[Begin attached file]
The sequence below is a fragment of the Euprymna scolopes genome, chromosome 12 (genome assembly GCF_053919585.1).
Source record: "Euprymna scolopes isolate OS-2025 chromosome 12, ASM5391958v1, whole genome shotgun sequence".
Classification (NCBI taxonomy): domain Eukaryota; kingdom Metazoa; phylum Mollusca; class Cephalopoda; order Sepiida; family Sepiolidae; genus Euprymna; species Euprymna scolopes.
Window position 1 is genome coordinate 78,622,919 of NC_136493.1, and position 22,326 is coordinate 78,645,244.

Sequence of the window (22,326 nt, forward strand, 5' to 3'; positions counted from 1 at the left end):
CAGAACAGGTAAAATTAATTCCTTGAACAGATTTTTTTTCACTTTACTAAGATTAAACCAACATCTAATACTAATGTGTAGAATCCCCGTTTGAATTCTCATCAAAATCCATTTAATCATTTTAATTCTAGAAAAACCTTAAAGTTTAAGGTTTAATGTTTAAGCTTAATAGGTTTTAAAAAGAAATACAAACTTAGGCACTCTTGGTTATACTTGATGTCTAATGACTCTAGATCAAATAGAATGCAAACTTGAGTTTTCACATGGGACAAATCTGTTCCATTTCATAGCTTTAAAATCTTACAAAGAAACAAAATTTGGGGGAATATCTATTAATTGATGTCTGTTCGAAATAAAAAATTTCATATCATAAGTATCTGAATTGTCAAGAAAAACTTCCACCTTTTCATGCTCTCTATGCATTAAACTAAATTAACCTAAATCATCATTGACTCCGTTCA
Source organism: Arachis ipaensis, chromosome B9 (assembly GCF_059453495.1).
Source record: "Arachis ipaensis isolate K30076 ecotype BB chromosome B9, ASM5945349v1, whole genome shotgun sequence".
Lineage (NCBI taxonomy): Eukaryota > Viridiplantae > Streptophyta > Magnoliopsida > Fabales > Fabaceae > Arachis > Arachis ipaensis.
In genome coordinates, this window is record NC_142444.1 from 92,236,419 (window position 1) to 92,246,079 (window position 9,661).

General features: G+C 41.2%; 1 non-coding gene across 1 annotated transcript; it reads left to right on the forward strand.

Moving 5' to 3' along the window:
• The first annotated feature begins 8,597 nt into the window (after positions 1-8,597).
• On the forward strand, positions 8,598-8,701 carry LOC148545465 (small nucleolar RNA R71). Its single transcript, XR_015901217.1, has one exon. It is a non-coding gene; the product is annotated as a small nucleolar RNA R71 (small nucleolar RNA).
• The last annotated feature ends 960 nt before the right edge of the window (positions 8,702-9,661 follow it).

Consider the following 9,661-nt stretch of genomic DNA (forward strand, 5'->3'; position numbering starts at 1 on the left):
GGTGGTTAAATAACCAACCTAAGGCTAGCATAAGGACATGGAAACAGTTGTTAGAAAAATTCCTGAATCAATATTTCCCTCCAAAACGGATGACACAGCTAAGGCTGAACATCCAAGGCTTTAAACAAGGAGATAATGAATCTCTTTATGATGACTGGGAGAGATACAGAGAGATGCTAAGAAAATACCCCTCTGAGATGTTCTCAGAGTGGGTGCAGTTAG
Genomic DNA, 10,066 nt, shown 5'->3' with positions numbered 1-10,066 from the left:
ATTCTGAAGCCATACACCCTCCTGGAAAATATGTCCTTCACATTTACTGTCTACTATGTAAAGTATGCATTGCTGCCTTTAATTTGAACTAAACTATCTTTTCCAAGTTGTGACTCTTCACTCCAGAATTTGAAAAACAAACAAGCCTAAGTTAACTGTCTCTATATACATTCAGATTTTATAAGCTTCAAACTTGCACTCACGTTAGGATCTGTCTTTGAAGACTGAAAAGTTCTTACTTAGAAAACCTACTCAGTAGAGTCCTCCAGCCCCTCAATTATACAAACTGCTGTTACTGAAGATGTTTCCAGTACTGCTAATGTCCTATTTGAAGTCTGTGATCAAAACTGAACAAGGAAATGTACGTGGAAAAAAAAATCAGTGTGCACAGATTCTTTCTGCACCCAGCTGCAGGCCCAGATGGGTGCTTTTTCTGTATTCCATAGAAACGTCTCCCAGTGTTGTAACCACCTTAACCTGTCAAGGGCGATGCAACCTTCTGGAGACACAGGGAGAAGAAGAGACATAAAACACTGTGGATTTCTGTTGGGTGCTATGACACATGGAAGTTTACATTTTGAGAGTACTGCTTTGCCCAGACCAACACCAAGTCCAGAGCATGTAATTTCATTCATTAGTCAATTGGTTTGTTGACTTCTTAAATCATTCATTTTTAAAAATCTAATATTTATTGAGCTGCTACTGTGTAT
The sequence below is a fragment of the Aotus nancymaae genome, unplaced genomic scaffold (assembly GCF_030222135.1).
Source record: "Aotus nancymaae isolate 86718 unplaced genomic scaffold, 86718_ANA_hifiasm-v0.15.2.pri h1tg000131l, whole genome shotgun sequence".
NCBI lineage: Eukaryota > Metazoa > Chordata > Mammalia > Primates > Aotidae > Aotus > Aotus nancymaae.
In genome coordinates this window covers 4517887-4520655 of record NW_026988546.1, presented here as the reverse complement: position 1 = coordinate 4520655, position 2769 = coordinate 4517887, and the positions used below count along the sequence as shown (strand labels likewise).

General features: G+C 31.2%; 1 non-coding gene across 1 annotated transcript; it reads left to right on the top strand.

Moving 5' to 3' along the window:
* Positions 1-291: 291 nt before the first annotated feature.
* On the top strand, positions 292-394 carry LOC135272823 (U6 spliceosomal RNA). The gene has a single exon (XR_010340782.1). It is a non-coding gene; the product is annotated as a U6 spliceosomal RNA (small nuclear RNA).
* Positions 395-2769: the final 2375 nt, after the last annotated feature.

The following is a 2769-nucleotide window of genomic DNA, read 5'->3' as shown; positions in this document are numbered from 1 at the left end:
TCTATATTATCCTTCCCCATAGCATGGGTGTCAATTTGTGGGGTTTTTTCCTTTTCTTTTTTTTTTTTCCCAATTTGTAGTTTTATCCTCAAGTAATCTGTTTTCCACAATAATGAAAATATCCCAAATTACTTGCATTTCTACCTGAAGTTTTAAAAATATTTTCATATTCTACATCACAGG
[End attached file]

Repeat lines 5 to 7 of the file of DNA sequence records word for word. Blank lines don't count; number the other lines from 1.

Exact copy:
Sequence of the window (22,326 nt, forward strand, 5' to 3'; positions counted from 1 at the left end):
CAGAACAGGTAAAATTAATTCCTTGAACAGATTTTTTTTCACTTTACTAAGATTAAACCAACATCTAATACTAATGTGTAGAATCCCCGTTTGAATTCTCATCAAAATCCATTTAATCATTTTAATTCTAGAAAAACCTTAAAGTTTAAGGTTTAATGTTTAAGCTTAATAGGTTTTAAAAAGAAATACAAACTTAGGCACTCTTGGTTATACTTGATGTCTAATGACTCTAGATCAAATAGAATGCAAACTTGAGTTTTCACATGGGACAAATCTGTTCCATTTCATAGCTTTAAAATCTTACAAAGAAACAAAATTTGGGGGAATATCTATTAATTGATGTCTGTTCGAAATAAAAAATTTCATATCATAAGTATCTGAATTGTCAAGAAAAACTTCCACCTTTTCATGCTCTCTATGCATTAAACTAAATTAACCTAAATCATCATTGACTCCGTTCA
Source organism: Arachis ipaensis, chromosome B9 (assembly GCF_059453495.1).